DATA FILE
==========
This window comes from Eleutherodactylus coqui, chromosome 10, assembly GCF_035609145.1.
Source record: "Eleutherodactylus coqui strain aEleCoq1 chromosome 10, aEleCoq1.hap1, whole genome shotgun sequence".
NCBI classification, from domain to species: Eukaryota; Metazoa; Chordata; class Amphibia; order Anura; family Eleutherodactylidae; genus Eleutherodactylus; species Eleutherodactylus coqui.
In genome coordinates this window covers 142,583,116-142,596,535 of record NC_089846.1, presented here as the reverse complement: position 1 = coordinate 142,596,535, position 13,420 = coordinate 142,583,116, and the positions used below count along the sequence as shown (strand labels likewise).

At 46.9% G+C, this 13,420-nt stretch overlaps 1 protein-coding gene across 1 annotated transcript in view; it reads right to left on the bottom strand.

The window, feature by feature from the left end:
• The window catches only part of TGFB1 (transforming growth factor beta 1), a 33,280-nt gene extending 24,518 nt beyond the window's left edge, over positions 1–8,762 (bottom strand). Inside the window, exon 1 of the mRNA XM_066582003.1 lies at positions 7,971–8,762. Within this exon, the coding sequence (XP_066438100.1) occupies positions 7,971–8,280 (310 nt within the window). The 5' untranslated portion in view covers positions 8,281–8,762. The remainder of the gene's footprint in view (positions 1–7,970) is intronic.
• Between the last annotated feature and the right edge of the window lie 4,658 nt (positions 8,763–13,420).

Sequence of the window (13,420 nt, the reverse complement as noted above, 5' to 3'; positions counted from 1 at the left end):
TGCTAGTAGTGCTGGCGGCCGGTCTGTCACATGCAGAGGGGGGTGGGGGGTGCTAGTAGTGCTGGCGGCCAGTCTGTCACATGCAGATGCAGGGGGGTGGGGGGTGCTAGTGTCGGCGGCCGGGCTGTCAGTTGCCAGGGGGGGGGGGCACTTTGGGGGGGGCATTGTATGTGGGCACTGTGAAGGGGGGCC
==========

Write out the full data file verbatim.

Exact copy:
This window comes from Eleutherodactylus coqui, chromosome 10, assembly GCF_035609145.1.
Source record: "Eleutherodactylus coqui strain aEleCoq1 chromosome 10, aEleCoq1.hap1, whole genome shotgun sequence".
NCBI classification, from domain to species: Eukaryota; Metazoa; Chordata; class Amphibia; order Anura; family Eleutherodactylidae; genus Eleutherodactylus; species Eleutherodactylus coqui.
In genome coordinates this window covers 142,583,116-142,596,535 of record NC_089846.1, presented here as the reverse complement: position 1 = coordinate 142,596,535, position 13,420 = coordinate 142,583,116, and the positions used below count along the sequence as shown (strand labels likewise).

At 46.9% G+C, this 13,420-nt stretch overlaps 1 protein-coding gene across 1 annotated transcript in view; it reads right to left on the bottom strand.

The window, feature by feature from the left end:
• The window catches only part of TGFB1 (transforming growth factor beta 1), a 33,280-nt gene extending 24,518 nt beyond the window's left edge, over positions 1–8,762 (bottom strand). Inside the window, exon 1 of the mRNA XM_066582003.1 lies at positions 7,971–8,762. Within this exon, the coding sequence (XP_066438100.1) occupies positions 7,971–8,280 (310 nt within the window). The 5' untranslated portion in view covers positions 8,281–8,762. The remainder of the gene's footprint in view (positions 1–7,970) is intronic.
• Between the last annotated feature and the right edge of the window lie 4,658 nt (positions 8,763–13,420).

Sequence of the window (13,420 nt, the reverse complement as noted above, 5' to 3'; positions counted from 1 at the left end):
TGCTAGTAGTGCTGGCGGCCGGTCTGTCACATGCAGAGGGGGGTGGGGGGTGCTAGTAGTGCTGGCGGCCAGTCTGTCACATGCAGATGCAGGGGGGTGGGGGGTGCTAGTGTCGGCGGCCGGGCTGTCAGTTGCCAGGGGGGGGGGGCACTTTGGGGGGGGCATTGTATGTGGGCACTGTGAAGGGGGGCC